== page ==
The various annual Gay Pride celebrations held in urban centres all over the world tend to be inclusive events, stemming from an understanding that, as GLBTQ people, we historically have been well-acquainted with the politics of exclusion and of ‘being beyond the pale’. "Beyond the pale" being apropos here as the phrase refers to what many European centres, most notably in Russia under Catherine the Great, imposed on their Jewish inhabitants. It refers to living outside the established parameters of the city, away from ‘regular’ folk and the safety of being within the city walls.
Which brings us to the possible inclusion of a group known as Queers Against Israeli Apartheid (QuAIA) in Toronto’s Pride Parade. QuAIA describes itself as "work[ing] in solidarity with queers in Palestine and Palestine solidarity movements around the world...[and that] the struggle for sexual rights cannot come at the price of other rights."
Despite Israel being an oasis of liberal democracy in a region awash in dictatorship and fundamentalist Islamism, QuAIA believes Israel to be an oppressive regime and that it engages in a practice they call "pinkwashing". Their website states,
"...[I]n response to increasing criticism of its occupation of Palestine, Israel is cultivating an image of itself as an oasis of gay tolerance in the Middle East, a practice that is called pinkwashing. As queers, we recognize that homophobia exists in Israel, Palestine, and across all borders.
"Queer Palestinians continue to face the challenge of living under occupation and apartheid, subject to Israeli state violence and control, regardless of liberal laws within Israel that allow gays to serve in the military, or recognize same sex marriage and adoption for Israeli citizens. QuAIA works to fight homophobia, transphobia and gender oppression wherever they exist."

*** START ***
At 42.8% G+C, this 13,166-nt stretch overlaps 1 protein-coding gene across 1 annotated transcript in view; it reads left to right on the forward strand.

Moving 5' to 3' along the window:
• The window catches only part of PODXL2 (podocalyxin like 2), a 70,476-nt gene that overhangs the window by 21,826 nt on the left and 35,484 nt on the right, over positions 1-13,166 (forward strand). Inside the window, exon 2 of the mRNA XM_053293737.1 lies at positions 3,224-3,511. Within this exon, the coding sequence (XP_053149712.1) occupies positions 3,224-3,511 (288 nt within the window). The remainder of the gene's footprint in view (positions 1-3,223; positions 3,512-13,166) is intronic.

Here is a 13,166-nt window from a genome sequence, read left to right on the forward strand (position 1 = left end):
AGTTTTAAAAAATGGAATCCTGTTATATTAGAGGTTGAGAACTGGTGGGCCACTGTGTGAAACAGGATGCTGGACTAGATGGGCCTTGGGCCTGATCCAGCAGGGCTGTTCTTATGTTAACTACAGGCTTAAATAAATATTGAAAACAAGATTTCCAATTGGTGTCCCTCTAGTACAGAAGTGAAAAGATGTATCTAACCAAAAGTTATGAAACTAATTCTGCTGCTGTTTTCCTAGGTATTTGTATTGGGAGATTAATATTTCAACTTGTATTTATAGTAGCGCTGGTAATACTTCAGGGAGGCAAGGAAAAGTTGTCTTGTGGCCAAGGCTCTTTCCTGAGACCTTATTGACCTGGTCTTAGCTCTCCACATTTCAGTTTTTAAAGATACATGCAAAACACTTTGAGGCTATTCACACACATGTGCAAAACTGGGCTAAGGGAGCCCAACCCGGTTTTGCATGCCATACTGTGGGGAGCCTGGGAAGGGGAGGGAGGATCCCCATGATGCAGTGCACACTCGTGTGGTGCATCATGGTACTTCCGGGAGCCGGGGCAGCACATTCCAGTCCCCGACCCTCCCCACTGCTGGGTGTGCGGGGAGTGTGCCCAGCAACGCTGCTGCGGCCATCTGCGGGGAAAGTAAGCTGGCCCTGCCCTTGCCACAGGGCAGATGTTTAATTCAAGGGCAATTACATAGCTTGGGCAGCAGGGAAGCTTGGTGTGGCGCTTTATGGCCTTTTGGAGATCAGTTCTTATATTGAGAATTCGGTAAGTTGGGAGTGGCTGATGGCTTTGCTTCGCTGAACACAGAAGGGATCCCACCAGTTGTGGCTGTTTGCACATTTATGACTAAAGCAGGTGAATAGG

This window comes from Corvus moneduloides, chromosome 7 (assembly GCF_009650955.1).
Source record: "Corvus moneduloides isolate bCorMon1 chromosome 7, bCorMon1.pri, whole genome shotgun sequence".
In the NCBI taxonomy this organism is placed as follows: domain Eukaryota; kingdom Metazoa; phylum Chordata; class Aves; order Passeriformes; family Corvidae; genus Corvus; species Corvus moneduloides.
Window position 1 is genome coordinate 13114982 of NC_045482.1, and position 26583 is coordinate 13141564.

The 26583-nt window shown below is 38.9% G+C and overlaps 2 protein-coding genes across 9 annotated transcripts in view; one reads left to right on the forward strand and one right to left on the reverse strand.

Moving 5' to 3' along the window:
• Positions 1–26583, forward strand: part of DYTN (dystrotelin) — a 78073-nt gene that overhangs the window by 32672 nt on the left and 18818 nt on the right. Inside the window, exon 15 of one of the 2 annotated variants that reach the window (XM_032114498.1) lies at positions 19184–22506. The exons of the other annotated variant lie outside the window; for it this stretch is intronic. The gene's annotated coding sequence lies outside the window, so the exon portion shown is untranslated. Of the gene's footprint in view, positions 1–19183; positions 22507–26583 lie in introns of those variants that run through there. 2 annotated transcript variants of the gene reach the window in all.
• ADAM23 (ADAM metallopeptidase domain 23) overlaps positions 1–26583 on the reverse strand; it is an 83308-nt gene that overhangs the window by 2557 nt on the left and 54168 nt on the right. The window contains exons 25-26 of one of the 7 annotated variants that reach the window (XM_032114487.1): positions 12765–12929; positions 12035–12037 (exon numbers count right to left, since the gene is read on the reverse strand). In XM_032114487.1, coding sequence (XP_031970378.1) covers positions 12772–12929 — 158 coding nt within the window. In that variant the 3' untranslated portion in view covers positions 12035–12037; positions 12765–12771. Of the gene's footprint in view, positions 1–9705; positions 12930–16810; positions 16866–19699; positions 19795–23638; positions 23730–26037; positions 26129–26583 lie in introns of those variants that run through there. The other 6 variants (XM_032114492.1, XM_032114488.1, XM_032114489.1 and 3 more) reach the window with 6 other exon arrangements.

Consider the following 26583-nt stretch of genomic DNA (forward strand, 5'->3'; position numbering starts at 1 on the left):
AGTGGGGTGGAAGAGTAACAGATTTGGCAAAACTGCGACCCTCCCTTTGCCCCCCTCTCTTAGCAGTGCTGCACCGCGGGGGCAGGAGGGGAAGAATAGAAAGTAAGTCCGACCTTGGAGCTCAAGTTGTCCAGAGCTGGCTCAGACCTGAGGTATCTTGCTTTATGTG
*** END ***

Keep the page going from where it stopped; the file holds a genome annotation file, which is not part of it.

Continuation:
Really? Then why is the organization not called Queers Against Iranian Queer Genocide or Queers Opposed To Syrian State Murder?
QuAIA, along with other misinformed and too often leftist organizations, believes Israel engages in arpartheid when it comes to dealing with Palestinians. Perhaps now would be a good time to declare my biases; I am one of those ‘left-lib’ types so much of conservative mainstream media appear to believe will herald the end of civilization as we know it. I am also pro-Israel.
Israel is not a Utopia on Earth. It has its problems, and I certainly do not agree with every single policy the Knesset puts out. At the same time, however, I believe I understand the history of Zionism and the process of establishing a Jewish homeland during the 19th and 20th Centuries resulting in the settlement of the area now known as the State of Israel.
Prior to that it was, amongst other names, known as "Palestine" but this was never an actual nation. The term "Palestine" was used as a geographical designation to describe the region situated between the Mediterranean Sea and the River Jordan and has been also been known as Canaan (which the ancient Israelites conquered according to accounts in the Old Testament after Moses led them out of bondage in Eygpt and to the Promised Land of Canaan, the land of milk and honey), Zion, Land of the Philistines, Southern Syria and Syria Palaestina.
Its borders have fluctuated throughout history, depending on which empire held sway over the territory. In modern times, the borders were first defined in 1920 and then again in 1922 during what is known as the Mandate Period - a time when the post-WWI British Empire, in consultation with Arab leaders and Allied forces, was facilitating the establishment of a Jewish homeland in the region.